The next two weeks was spent working with the company in Trenton, putting on lots of shows, teaching in workshops, and over heating in the 40 degree air. I lived with two wonderful families, both of which have come to feel like my other family at the opposite side of the world. By the end of July we were trying to think of ways I could ‘accidentally’ miss my flight. I did not want to go home. And it was lovely knowing they didn’t want me to go either. I’ve written more about my month in America here.

Back in Scotland, I almost had time to unpack, wash my clothes, and have a new friend from Monte Compatri come to stay before I jetted off to Croatia with my travel buddy, Becca. Over the next two weeks we visited Zadar, Nin, Zagreb, Plitvice national park, Ljubljana in Slovenia, Lake Bled, Postojna Caves, and Venice in Italy. The trip was exhausting but we explored and saw so much, and certainly ticked off some destinations from the bucket list. I have full posts on Zadar here, Zagreb here, Ljubljana here, and Venice here.

Three weeks later, my gap year was technically over. But the next adventure feels too big to not include. I started at Glasgow university studying film, theatre, and French. The next few months involved making friends, going to the theatre, doing juggling shows, visiting Loch Lomond, and even going to a party or two. University has been quite the learning curve, especially considering the extent of my cooking was toast before starting in September. But I’m gradually getting there…

I’ve learned a lot over my gap year and a half. Mainly that Frootloops taste really bad. But also, that while travelling, new people, and new things might be terrifying at first, I never want to go home by the time it comes around. So, take on those opportunities, even if they don’t make sense at first. And jump in at the deep end (even though you know you can’t exactly swim). Because it will all work itself out eventually.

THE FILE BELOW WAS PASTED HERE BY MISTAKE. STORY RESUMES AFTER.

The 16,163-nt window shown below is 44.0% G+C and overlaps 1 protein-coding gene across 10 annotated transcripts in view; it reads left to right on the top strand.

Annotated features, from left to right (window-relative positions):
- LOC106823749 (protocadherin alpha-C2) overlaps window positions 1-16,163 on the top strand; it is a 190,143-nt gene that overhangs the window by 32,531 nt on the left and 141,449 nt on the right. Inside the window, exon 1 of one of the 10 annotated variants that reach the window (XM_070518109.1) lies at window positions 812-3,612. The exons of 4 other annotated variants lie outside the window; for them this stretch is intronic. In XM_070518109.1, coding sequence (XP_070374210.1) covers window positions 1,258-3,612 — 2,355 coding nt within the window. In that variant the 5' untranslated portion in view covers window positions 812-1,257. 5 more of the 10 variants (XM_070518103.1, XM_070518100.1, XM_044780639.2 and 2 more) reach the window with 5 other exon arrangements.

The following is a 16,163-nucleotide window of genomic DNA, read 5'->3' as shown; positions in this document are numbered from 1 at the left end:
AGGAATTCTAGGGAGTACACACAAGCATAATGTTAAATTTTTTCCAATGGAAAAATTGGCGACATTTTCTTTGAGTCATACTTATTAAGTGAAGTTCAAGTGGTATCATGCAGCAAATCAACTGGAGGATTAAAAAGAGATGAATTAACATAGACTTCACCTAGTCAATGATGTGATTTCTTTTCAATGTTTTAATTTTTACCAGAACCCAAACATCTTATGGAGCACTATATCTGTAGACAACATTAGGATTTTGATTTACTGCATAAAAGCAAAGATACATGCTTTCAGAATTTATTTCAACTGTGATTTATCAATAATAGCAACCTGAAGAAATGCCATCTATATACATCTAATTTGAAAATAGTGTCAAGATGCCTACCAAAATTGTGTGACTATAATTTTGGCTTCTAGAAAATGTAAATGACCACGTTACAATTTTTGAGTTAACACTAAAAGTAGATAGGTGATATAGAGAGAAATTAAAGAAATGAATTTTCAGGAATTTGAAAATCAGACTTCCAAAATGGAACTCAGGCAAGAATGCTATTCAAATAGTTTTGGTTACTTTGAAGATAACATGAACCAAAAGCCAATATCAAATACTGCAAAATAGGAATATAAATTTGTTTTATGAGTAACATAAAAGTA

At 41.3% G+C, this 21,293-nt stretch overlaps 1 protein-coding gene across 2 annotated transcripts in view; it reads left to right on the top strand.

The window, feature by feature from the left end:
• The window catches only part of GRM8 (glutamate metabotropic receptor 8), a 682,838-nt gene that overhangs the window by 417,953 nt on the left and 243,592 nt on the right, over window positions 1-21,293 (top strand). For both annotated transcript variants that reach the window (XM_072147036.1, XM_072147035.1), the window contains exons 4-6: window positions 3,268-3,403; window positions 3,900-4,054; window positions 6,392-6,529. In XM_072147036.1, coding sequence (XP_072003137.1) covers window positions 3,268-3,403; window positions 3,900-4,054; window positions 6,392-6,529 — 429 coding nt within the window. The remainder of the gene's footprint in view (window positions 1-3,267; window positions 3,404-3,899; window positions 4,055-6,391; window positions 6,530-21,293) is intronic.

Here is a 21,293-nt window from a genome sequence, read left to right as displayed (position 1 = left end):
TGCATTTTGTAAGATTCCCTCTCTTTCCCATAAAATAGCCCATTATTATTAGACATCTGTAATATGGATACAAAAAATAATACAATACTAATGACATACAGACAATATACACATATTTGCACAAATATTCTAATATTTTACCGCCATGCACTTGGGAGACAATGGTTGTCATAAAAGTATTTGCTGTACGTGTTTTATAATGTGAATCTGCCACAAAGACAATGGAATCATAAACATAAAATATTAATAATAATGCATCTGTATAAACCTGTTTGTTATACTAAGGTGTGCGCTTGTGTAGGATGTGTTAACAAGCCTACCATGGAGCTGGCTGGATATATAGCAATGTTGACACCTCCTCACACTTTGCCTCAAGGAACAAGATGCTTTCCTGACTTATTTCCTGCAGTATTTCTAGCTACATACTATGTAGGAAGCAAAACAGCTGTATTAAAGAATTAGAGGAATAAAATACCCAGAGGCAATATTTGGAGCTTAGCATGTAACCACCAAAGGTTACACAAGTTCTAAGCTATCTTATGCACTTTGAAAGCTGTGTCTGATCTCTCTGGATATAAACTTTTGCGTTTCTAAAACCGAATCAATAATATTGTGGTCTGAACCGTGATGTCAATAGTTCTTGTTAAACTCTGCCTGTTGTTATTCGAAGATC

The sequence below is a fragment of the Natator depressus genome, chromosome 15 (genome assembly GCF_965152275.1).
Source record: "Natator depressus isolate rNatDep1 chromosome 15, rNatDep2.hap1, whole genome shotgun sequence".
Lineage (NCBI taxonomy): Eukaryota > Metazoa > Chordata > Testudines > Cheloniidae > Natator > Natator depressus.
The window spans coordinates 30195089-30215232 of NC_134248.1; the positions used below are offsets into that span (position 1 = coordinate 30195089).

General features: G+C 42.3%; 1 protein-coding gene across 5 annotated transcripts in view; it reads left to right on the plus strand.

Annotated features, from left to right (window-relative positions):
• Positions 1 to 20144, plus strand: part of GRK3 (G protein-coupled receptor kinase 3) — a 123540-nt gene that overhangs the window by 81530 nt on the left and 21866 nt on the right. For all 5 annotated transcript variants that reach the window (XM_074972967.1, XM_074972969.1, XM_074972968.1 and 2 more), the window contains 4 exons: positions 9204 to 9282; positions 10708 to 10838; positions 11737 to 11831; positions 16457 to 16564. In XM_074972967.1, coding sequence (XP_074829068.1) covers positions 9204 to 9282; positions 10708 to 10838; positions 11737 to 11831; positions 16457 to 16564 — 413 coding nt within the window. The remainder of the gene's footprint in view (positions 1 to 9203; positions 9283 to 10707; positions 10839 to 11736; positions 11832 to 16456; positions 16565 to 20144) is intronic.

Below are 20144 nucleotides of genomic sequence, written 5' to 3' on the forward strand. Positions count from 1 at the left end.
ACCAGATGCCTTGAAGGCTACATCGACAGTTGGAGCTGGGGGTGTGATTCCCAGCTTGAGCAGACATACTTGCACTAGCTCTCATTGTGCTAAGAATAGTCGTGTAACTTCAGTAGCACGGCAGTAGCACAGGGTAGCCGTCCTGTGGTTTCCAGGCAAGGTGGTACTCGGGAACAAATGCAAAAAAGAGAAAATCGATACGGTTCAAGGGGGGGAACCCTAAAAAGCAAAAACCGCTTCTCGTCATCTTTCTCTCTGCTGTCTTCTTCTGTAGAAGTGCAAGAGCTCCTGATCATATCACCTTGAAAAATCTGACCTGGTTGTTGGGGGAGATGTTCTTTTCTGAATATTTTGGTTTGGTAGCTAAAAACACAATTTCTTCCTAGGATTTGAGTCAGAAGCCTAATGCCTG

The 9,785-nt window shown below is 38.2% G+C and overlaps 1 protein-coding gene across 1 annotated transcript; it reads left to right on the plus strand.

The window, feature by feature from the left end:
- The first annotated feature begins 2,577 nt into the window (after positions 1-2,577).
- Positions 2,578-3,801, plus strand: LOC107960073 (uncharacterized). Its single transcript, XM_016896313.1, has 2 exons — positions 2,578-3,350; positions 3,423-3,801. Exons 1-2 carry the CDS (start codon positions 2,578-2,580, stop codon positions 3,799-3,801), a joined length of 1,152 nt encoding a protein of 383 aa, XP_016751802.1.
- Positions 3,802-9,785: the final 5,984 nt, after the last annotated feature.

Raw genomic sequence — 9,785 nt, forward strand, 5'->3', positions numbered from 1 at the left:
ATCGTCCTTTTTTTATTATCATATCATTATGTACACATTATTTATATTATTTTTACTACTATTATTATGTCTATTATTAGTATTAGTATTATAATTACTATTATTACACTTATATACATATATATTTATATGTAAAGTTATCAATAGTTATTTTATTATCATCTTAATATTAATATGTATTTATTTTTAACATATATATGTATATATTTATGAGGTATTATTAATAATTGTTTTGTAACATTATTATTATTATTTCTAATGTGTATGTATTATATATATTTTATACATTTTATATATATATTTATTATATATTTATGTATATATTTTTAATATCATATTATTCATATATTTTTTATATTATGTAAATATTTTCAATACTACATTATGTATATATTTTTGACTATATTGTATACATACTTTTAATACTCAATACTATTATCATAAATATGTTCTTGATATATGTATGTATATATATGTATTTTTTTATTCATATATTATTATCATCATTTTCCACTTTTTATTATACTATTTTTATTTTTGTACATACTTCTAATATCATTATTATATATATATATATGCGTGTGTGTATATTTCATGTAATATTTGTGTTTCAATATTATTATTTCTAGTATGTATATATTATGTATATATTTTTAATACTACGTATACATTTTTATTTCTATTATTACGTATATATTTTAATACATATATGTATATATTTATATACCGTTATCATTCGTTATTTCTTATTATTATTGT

Total gap year miles travelled: 21,555.1

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A Small Adventure

The other week, a few friends and I went camping for a night at the beach. Over the two days we were there, I realised that as exciting as the thought of jetting around the world is, no matter how far away from home you are or how long you’re away for, even the smallest of trips can become an adventure.

That weekend we built a campfire, barbecued sausages, climbed the hills, and explored the caves. As daunting as the thought of camping can be, I was surprised at how much I missed the feeling; the smoky smell of burnt wood from the campfire on your clothes, the sound of the waves rolling along the rocks, the warmth of climbing into a sleeping bag at night and being cosy despite the hard ground, constantly having grubby hands and not minding one bit. There’s a carefree air to camping that almost nothing else in the world can provide.

Once I had remembered I’d got my camera with me, I got some footage of what we got up to. I then tried to see how little is actually needed to create a ‘travel video’… (turns out, a mere 5 clips!)

As much as I love exploring and travelling, I also really value having time to recharge. For a while now I’ve been without that wanderlust feeling after my last trip into the big wide world turned out to be a little more taxing than I expected.

But something seemed to click that weekend, and now I’m once again longing for that familiar warm European breeze, and the wonder of being able to have breakfast in Scotland, lunch in the Netherlands, and dinner in France.

Luckily, I’m off to Italy in a couple of weeks! Luckily, because, I think I’m ready for another adventure…

Review: An Astronaut’s Guide to Life on Earth by Chris Hadfield

[Contains no spoilers]

Reading this book has all over again made me want to become an astronaut when I grow up. Chris Hadfield tells an incredibly personal story of how he became an astronaut, the challenges he faced, the adventures he had, and what he learned along the way that helped him become the person he wanted to be.

I’ve seen online that some people call this a self-help book, which isn’t necessarily true. Hadfield manages to apply what he learned in his astronaut training to everyday life and in turn offers us various suggestions on how to properly carpe that diem, take criticism as a good thing, and generally not be a total arse.

What’s great is he doesn’t say “you need to do this to become a good person.” But instead offers us with “I did this and it helped me become a good astronaut, try applying it to your life if you want.” I’m personally a little sceptical about all those ‘self-help’ books that you find advertised online. A lot of them are great if you want to make big changes and are willing to get out of bed 3 hours earlier to have time for some yoga before whizzing yourself up a green smoothie and heading off to work in your running shoes. But if, like me, you’re still just working things out but wouldn’t mind a little push in the right direction, Hadfield has some great ideas that can be applied to almost every situation.